MOMMY (Canada/IFI/139mins)
Directed by Xavier Dolan. Starring Anne Dorval, Suzanne Clément, Antoine-Olivier Pilon, Patrick Huard
THE PLOT: Widow Diana ‘Die’ (Anne Dorval) is trying her best to make it on her own, but when her violent and unpredictable son Steve (Antoine-Olivier Pilon) is thrown out of a care facility, Die struggles to bring him up on her own.

THE VERDICT: MOMMY is a compelling but frightening film, which underlines the strength and bravery it takes to become a parent. Anne Dorval is strong in the role of the titular ‘Mommy’, Die. Dorval is not afraid to make Die less than perfect, and seemingly takes pleasure in showing the various sides of the character, and highlighting the fact that Die may well have had an influence on Steve’s behaviour. Antoine-Olivier Pilon is fearless as Steve, making the character violent, horrible, unpredictable and seemingly irredeemable. As well as this, Pilon manages to show that the character has a kind heart, but this is buried so far down that it is often hard to locate. Suzanne Clément is quietly wonderful as Die and Steve’s neighbour Kyla; afflicted with emotional issues that have taken a physical toll, Clément keeps Kyla understated but strong, with some incredibly powerful breakout scenes. Kyla often provides balance between Die and Steve, but never loses herself in doing so.

Xavier Dolan’s screenplay tells the story of a struggle between two imperfect characters, and does so impressively. The emotion between the characters feels real and genuine and, although there are times where scenes and situations feel drawn out, and others rushed, there is a feeling of coherence to the film, especially with a fictional law hanging over the characters’ heads. There are hints given to round out the characters back stories, but these are often left for the audience to put together themselves, which gives the film an inclusive feel.

As director, Dolan has coaxed moving and engaging performances from his actors; none of them are afraid to be ugly or unlikeable on screen, and all of them have the power to carry their roles. The trouble arises in the film’s running time – 139 minutes – as there are times where the film feels drawn out, and too long for characters to change so little. There are a couple of misdirects, and storylines left hanging, which leaves the film feeling unfinished.

Dolan takes risks with MOMMY, and tells an unpleasant story on screen. Shooting the film in 1:1 aspect ratio adds to the claustrophobic feel of the film, although the audience becomes accustomed to this early on, and is only aware of the enforced aspect ratio when it briefly disappears. This is a strong moment, however, and plays a powerful part in the emotion of the screen. Dolan uses some of the most popular songs of the 90s on his soundtrack – Wonderwall, White Flag – but this is often to the film’s detriment as it feels as though the audience is being given too much information through song lyrics.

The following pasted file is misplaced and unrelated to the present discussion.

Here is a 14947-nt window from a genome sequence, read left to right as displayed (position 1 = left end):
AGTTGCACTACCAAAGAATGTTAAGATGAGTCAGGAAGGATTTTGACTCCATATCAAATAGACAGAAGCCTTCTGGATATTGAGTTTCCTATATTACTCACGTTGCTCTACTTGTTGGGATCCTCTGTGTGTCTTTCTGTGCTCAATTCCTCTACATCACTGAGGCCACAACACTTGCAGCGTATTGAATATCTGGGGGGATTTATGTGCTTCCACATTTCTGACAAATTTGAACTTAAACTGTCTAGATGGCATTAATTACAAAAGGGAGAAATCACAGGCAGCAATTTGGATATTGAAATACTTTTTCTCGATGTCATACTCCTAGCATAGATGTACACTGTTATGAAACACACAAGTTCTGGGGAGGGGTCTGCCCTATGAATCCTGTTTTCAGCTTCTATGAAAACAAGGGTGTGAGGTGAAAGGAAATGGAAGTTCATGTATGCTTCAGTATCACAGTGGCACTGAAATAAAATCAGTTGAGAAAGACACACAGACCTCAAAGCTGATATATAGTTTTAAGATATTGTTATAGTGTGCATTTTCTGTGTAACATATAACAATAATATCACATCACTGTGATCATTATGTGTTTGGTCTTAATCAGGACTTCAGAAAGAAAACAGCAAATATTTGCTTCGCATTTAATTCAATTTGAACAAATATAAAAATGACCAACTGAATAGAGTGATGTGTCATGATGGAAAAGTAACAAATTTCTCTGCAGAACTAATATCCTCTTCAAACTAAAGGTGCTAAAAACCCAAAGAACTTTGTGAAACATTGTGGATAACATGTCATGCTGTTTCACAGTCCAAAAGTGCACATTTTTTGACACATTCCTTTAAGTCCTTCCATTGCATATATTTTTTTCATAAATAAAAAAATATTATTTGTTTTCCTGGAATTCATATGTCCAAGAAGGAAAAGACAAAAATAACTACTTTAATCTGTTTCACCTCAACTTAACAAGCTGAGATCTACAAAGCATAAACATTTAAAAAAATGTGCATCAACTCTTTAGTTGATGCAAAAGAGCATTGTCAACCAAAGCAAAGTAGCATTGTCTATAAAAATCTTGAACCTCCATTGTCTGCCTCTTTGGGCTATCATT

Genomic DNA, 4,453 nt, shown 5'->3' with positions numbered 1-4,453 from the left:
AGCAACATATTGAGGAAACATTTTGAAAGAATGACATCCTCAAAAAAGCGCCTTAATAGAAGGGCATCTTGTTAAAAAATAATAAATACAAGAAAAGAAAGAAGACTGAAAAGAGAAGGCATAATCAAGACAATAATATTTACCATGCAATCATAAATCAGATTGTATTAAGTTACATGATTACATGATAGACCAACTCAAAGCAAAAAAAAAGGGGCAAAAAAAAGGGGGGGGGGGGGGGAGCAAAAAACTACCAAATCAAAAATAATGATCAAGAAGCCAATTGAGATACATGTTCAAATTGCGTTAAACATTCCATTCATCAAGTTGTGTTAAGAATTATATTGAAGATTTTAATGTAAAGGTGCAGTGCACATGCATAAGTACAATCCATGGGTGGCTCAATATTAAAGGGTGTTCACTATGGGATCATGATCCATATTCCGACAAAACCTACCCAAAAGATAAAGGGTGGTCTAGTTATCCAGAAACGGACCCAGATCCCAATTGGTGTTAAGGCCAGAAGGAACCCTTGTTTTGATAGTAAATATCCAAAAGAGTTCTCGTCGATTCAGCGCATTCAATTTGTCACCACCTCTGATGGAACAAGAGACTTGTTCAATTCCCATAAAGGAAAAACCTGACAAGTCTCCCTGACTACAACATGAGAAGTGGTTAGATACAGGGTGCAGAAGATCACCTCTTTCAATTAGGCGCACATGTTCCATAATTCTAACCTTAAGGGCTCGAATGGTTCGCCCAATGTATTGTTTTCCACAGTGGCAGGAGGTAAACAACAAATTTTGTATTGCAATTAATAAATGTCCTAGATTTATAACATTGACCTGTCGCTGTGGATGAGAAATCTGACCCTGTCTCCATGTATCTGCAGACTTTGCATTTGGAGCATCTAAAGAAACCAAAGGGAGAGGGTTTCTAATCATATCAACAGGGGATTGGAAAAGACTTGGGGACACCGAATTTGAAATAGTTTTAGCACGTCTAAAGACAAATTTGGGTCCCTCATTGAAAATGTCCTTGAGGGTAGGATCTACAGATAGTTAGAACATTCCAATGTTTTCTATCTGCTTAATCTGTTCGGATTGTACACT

In all however, MOMMY is a powerful and unsettling piece of work, which showcases the acting talents of the central cast. Not a lot changes in the lives of the protagonists, but for once it is a lack of change that keeps the film moving.

Rating: 4/5
Review by Brogen Hayes

Mommy
Review by Brogen Hayes
4.0Powerful & unsettling
  • filmbuff2011

    It’s fitting that French Canadian director Xavier Dolan turned 26 on the day his new film Mommy is released. For this is a director who is wise beyond his years, showing the kind of young talent that Orson Welles and Quentin Tarantino also showed before him. Mommy is a story of a mother and a son, but quite an extraordinary pair at that. Diane (Anne Doral) is a widow, older now but still young at heart. Strong-willed and independent, she looks after her teenage son Steve (Antoine Olivier-Pilon). He suffers from ADHD, or Attention Deficit Hyperactivity Disorder, which makes life almost impossible for Diane and everyone around her. He’s prone to outbursts, flaring tempers and the kind of behaviour that’s regarded as unacceptable in polite society. But despite all that, Diane loves him and the two are inseparable. But with a recent change in Canadian law, Diane is left with the agonising choice of committing her son to a mental institution without need for legal recourse… Mommy is quite a ferocious film. It hits you head on like a ton of bricks, but what a film. There hasn’t been a mother and son story quite like this before. Even with all the screeching, shouting and outrageous behaviour by Steve (which can be grating at times), this is a story about love that remains firmly realistic throughout. Dolan is a great writer of women and in his regular actor Dorval, he’s found a woman who jumps off the screen in three dimensions (no glasses required). It’s a fantastic, moving and heart-breaking performance. Olivier-Pilon holds his own against her, making Steve a troubled but sympathetic character. It may be overlong by half an hour, but you still feel very invested in these characters and their predicament. It’s no surprise that Mommy featured so well in last year’s Cannes Jury Prize. This is a film that simply demands to be seen and is Dolan’s finest work yet. Highly recommended. ****